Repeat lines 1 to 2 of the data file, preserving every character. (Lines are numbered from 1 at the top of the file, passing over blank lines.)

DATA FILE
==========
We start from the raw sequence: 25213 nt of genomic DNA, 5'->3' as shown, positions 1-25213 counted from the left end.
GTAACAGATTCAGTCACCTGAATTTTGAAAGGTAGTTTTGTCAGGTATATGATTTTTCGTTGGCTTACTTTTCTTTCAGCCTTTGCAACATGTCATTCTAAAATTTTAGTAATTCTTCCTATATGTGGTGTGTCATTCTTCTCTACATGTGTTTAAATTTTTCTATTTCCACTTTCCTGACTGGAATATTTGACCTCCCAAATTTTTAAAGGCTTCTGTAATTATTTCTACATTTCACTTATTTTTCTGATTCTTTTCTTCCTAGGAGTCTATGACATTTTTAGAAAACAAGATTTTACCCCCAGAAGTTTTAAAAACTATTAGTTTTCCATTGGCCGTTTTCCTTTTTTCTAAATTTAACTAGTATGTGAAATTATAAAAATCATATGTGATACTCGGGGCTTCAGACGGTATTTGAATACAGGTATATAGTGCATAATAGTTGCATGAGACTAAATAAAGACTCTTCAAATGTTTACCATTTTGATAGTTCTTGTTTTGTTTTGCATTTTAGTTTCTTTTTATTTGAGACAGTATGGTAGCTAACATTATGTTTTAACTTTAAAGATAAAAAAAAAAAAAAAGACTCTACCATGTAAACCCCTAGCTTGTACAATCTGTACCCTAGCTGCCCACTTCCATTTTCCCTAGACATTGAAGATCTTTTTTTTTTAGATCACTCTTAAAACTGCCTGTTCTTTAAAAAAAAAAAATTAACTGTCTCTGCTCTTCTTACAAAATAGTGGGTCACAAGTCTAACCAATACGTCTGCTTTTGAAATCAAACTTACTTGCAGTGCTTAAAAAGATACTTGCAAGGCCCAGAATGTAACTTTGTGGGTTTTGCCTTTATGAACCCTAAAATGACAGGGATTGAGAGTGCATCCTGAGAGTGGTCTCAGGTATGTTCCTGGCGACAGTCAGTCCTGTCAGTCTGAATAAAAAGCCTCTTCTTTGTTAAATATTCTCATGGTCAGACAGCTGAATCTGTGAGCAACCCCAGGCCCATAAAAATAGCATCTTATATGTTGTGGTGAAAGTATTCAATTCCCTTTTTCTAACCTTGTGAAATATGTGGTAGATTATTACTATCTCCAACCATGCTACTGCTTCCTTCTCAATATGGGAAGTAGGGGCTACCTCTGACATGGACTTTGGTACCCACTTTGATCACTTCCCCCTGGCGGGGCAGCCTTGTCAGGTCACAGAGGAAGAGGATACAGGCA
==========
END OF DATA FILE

We start from the raw sequence: 25213 nt of genomic DNA, 5'->3' as shown, positions 1-25213 counted from the left end.
GTAACAGATTCAGTCACCTGAATTTTGAAAGGTAGTTTTGTCAGGTATATGATTTTTCGTTGGCTTACTTTTCTTTCAGCCTTTGCAACATGTCATTCTAAAATTTTAGTAATTCTTCCTATATGTGGTGTGTCATTCTTCTCTACATGTGTTTAAATTTTTCTATTTCCACTTTCCTGACTGGAATATTTGACCTCCCAAATTTTTAAAGGCTTCTGTAATTATTTCTACATTTCACTTATTTTTCTGATTCTTTTCTTCCTAGGAGTCTATGACATTTTTAGAAAACAAGATTTTACCCCCAGAAGTTTTAAAAACTATTAGTTTTCCATTGGCCGTTTTCCTTTTTTCTAAATTTAACTAGTATGTGAAATTATAAAAATCATATGTGATACTCGGGGCTTCAGACGGTATTTGAATACAGGTATATAGTGCATAATAGTTGCATGAGACTAAATAAAGACTCTTCAAATGTTTACCATTTTGATAGTTCTTGTTTTGTTTTGCATTTTAGTTTCTTTTTATTTGAGACAGTATGGTAGCTAACATTATGTTTTAACTTTAAAGATAAAAAAAAAAAAAAAGACTCTACCATGTAAACCCCTAGCTTGTACAATCTGTACCCTAGCTGCCCACTTCCATTTTCCCTAGACATTGAAGATCTTTTTTTTTTAGATCACTCTTAAAACTGCCTGTTCTTTAAAAAAAAAAAATTAACTGTCTCTGCTCTTCTTACAAAATAGTGGGTCACAAGTCTAACCAATACGTCTGCTTTTGAAATCAAACTTACTTGCAGTGCTTAAAAAGATACTTGCAAGGCCCAGAATGTAACTTTGTGGGTTTTGCCTTTATGAACCCTAAAATGACAGGGATTGAGAGTGCATCCTGAGAGTGGTCTCAGGTATGTTCCTGGCGACAGTCAGTCCTGTCAGTCTGAATAAAAAGCCTCTTCTTTGTTAAATATTCTCATGGTCAGACAGCTGAATCTGTGAGCAACCCCAGGCCCATAAAAATAGCATCTTATATGTTGTGGTGAAAGTATTCAATTCCCTTTTTCTAACCTTGTGAAATATGTGGTAGATTATTACTATCTCCAACCATGCTACTGCTTCCTTCTCAATATGGGAAGTAGGGGCTACCTCTGACATGGACTTTGGTACCCACTTTGATCACTTCCCCCTGGCGGGGCAGCCTTGTCAGGTCACAGAGGAAGAGGATACAGGCA